Valuing estate assets key to resolving family disputes

On Behalf of | Oct 17, 2012 | Estate Valuation |

Some of our Twin Cities readers may unfortunately have experienced the type of disagreements that can arise among siblings over the distribution of parents’ estate assets. Both testators and estate planning professionals often do their best to draft estate plans that provide clear direction and avoid conflicts, but even well considered plans sometimes leave room for probate disputes.

For one family of sisters, their parents’ trust arrangement may force them to give serious thought to the financial costs of pursuing their different wishes for the family’s real estate.

In this case, the parents established a living trust that provides for all trust assets to be divided equally among their three daughters. As the appointed trustee, the middle sister wants to sell the house and divide up the proceeds. The older and younger sisters, however, want to keep the house and rent it out. The two sisters are willing to buy out the share of the trustee, but fluctuations in the real estate market have raised questions as to the value of the estate.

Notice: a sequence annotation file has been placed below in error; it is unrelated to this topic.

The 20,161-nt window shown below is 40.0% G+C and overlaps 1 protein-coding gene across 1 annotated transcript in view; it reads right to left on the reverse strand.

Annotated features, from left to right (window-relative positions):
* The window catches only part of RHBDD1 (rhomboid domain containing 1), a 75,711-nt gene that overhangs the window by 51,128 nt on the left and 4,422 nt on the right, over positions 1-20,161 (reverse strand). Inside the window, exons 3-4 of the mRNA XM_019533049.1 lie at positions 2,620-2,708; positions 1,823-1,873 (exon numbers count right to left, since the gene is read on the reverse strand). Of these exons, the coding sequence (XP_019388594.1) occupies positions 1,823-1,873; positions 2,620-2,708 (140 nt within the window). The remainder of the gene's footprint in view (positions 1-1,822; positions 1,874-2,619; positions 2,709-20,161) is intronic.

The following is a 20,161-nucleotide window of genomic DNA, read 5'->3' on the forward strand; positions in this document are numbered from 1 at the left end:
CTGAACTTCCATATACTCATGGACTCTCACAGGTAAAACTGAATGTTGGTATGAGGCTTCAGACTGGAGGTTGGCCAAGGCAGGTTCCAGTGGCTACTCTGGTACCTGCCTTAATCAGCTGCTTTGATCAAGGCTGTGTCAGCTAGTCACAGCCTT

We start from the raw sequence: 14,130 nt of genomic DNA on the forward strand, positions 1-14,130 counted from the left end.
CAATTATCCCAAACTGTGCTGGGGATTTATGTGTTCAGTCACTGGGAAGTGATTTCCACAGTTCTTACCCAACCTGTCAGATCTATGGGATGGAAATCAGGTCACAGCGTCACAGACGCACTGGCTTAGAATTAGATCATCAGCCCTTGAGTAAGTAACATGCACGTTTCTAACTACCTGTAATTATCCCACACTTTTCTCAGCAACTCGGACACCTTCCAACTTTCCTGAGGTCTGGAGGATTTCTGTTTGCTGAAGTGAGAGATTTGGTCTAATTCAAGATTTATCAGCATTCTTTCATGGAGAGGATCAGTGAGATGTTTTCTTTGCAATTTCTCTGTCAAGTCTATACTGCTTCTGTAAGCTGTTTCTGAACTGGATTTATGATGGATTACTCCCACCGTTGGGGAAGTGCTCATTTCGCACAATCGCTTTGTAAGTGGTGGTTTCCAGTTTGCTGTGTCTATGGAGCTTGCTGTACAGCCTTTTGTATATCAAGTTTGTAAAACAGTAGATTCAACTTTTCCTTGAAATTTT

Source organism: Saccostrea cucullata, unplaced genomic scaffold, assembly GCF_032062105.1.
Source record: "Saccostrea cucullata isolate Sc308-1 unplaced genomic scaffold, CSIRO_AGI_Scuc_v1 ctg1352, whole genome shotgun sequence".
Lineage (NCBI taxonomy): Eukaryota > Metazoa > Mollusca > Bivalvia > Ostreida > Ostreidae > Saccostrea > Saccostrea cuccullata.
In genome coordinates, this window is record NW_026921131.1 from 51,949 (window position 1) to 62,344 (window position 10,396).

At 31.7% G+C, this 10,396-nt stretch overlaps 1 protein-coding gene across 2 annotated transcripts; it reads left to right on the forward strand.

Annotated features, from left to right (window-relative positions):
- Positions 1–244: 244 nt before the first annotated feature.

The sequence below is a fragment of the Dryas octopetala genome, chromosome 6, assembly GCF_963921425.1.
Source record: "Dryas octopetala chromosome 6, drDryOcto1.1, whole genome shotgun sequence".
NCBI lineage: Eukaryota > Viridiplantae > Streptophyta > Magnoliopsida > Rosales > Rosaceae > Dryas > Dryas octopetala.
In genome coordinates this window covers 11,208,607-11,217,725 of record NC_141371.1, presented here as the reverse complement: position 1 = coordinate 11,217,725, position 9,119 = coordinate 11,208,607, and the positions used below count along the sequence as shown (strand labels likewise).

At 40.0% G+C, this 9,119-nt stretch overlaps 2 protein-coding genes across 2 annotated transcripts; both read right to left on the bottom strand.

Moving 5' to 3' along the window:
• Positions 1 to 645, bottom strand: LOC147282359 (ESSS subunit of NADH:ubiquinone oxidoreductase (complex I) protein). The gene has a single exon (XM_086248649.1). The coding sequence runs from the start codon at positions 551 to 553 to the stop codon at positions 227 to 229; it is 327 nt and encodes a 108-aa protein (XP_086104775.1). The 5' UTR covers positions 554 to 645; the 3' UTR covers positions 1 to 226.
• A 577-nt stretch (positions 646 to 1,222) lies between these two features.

This case illustrates a situation in which communication is critical. As trustee, the middle sister is under no obligation to seek the consent of the other two sisters before disposing of estate assets. The trustee has an obligation to manage assets in the best interest of beneficiaries and not favor or disfavor any beneficiary, but she has final say as to whether the house is sold or bought out of the trust.

While the sisters may ultimately be able to agree to a purchase of the trustee’s interest, the more challenging point may be agreeing upon a fair purchase value for her one-third share. When it comes to technical details like determining fair market value, all the negotiation in the world may not be enough to reach an agreement of mutual trust.

Families facing issues like the sisters in this case may benefit from consulting with an estate valuation professional in order to make sure that negotiations proceed from a foundation of realistic expectations.

Source: Sacramento Bee, “Can we buy out our sister’s share of Mom and Dad’s house?” Kay Brooks, Oct. 9, 2012